As our nation faces a national emergency with profound health and economic impacts, long-standing inequities, rooted in our history and structural racism, have come under a glaring light. Our nation is at a point where racial equity must be at the forefront by our government — as both a commitment and by taking tangible steps.
President-elect Joseph R. Biden has recognized “with horrifying clarity the cost of systemic racism.1” across institutions and sectors in the United States. In response to the stark inequities painfully surfaced by the COVID-19 pandemic and the national reckoning on racial justice in the wake of the murder of George Floyd, he has committed to “racial equity as a distinct pillar of his Build Back Better plan.”2 Today,
- Black and Latino communities have suffered almost three times as many deaths to COVID-19 as white communities.3
- Pacific Islanders are experiencing higher rates of hospitalizations and death in numerous states4, and Cambodians are considered among those of highest mortality risk because of overcrowded housing and intergenerational living, employment as essential workers and elevated rates of underlying conditions such as diabetes, post-traumatic stress disorder and hypertension.5 Asian Americans, Native Hawaiians and Pacific Islanders are facing dual crises — disproportionately impacted by the COVID-19 pandemic and experiencing rising hate crimes as a result.
- Black, Asian6 and Latino unemployment rates have soared to about 15% as the economic crisis grows and persists. Native employment is mirroring the impact of the great recession and lagging far behind Black and white rates.7
- The Navajo Nation has entered its second lockdown and is experiencing a “dire” surge8
- Black and Latino businesses are closing at alarming rates
- Hate crimes have risen to their highest level in more than a decade during 20199
- Racial disparities were already present across every indicator of well-being, from wealth, to housing, to health, to education. And are being detrimentally exacerbated by the economic and health impacts of COVID-19.
Current conditions for Black, Latino, Asian American, Native Hawaiian, Pacific Islander, American Indian and Alaska Native communities emerge out of generations of systemic racism, a multitude of lifetimes of limited opportunities and the weight of historical injustice. Given that government has played a key role in creating these conditions, it must make racial equity a fundamental component of its operations, policy, and practice to change them.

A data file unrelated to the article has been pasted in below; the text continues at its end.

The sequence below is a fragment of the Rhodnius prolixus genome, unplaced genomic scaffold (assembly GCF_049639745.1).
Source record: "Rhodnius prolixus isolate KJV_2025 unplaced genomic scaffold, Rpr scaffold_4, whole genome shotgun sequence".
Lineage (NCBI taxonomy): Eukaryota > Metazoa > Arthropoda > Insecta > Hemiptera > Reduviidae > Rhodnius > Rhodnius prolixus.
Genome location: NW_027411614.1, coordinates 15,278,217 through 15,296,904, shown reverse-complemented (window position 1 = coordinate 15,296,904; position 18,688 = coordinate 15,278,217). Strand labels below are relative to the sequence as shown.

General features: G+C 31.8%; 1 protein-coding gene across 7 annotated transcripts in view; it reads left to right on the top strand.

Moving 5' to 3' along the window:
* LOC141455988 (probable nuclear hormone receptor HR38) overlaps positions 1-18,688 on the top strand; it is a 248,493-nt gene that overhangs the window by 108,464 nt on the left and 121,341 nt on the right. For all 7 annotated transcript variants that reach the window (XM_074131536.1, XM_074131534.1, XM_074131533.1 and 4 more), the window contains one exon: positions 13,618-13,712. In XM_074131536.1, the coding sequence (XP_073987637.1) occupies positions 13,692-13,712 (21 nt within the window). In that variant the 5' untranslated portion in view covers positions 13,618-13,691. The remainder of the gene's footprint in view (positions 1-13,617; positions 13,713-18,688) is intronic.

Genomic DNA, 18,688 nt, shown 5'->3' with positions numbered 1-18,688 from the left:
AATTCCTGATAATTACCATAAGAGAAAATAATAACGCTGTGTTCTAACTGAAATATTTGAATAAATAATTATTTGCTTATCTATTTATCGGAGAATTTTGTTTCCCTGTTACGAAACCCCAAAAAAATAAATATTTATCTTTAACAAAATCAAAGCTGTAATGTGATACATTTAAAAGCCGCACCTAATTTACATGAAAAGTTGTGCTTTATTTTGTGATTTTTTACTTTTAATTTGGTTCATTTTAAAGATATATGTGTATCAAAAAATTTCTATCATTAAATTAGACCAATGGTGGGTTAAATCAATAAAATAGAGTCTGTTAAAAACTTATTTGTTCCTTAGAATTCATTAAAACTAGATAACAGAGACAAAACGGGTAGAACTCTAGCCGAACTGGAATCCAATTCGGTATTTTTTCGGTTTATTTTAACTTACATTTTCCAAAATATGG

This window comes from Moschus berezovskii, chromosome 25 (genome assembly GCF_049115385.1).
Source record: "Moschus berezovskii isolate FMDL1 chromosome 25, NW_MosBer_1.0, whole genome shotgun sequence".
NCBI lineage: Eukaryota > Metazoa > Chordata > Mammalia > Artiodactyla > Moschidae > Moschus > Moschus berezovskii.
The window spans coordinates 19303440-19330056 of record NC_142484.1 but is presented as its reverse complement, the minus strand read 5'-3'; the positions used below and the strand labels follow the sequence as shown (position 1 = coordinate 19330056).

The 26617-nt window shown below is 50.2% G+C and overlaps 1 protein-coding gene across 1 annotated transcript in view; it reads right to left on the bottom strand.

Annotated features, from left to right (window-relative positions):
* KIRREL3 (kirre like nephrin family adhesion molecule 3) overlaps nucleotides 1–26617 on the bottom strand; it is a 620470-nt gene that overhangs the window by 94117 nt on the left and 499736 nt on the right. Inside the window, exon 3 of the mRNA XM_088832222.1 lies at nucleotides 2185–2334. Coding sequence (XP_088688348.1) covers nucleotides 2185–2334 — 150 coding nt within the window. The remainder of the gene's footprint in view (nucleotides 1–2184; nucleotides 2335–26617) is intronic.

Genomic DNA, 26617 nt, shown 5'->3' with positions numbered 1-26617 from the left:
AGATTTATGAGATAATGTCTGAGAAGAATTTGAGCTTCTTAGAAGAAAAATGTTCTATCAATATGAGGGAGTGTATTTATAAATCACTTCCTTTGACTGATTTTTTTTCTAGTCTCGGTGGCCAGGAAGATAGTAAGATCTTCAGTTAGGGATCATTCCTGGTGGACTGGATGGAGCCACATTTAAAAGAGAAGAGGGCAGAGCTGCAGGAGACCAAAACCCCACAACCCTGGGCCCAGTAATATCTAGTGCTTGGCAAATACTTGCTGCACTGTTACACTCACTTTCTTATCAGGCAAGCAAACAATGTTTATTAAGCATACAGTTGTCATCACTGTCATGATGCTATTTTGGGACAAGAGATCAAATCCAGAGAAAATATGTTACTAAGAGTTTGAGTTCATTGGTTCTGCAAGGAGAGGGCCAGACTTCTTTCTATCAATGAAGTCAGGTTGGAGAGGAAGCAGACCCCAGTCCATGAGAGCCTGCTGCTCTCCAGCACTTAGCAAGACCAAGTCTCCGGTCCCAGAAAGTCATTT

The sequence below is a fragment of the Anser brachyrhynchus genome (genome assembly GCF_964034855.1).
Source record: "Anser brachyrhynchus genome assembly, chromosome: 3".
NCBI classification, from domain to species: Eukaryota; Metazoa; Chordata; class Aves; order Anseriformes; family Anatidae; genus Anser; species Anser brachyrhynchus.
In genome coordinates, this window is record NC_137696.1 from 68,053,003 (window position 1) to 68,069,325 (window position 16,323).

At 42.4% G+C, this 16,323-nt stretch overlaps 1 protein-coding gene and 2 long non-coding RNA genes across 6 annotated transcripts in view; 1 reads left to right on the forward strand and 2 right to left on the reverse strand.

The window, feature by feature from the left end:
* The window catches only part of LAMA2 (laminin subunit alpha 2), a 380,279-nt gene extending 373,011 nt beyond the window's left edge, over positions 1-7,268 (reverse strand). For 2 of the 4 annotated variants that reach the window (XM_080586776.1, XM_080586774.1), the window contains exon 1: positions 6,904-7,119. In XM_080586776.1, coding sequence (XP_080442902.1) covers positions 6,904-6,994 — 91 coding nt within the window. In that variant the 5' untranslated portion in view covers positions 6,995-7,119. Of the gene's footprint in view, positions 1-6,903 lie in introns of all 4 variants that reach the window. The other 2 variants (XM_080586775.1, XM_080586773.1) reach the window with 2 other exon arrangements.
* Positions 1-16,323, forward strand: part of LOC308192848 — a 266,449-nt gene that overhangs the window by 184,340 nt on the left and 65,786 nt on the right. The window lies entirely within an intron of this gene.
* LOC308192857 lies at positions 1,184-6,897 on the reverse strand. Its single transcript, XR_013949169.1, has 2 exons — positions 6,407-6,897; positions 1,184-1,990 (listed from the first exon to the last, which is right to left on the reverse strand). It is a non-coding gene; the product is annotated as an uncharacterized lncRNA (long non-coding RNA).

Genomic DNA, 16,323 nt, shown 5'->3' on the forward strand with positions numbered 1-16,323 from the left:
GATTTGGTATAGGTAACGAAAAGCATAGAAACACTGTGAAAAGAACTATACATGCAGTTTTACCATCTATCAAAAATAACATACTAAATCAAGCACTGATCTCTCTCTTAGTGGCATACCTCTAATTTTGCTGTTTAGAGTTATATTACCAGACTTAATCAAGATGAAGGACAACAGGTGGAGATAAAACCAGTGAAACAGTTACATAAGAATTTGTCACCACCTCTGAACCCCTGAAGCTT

As noted by the Center for American Progress, this calls for “a full-scale intentional and strategic plan that reaches across the entire federal government and puts in place actual infrastructure to tackle racial inequality.”10 And, The Leadership Conference on Civil and Human Rights notes, “In this new era, we have the opportunity to move beyond the status quo to address the root causes of racial and gender inequity.”11
We recommend a White House Office on Racial Equity and Inclusion to coordinate the full range of federal agency efforts towards these ends.
As racial equity organizations representing and serving upwards of 53 million people through approximately 2,800 partners/chapters/affiliates and 650 affiliated tribes or tribal entities in every state in the U.S., we are well-situated to advise and assist in implementation of our recommendation. The Collaborative represents Black, Latino, American Indian and Alaska Native, Asian, Native Hawaiian, Pacific Islander, and multiracial communities. We have unrivaled networks of allies and grassroots movement builders and contributors that we can bring to bear for our collective racial equity goals.
Offices on racial equity have become common in local government jurisdictions and there is a wealth of experience and lessons learned to draw from to inform a White House Office on Racial Equity. In, 2005 the City of Seattle established its Race and Social Justice Initiative, initiating a trend in local government that has led hundreds of jurisdictions committing to a vision of racial equity that:
- Normalizes the work of addressing systemic racism,
- Operationalizes racial equity in government operations, practice, and policy, and
- Creates permanent infrastructure to build capacity and sustain racial equity effort across entire institutions, in partnership with communities.12
Today the Government Alliance on Race and Equity (GARE) has upwards of 280 members, and a significant number of jurisdictions not formally part of GARE have also adopted its model. A White House Office on Racial Equity should embrace this approach.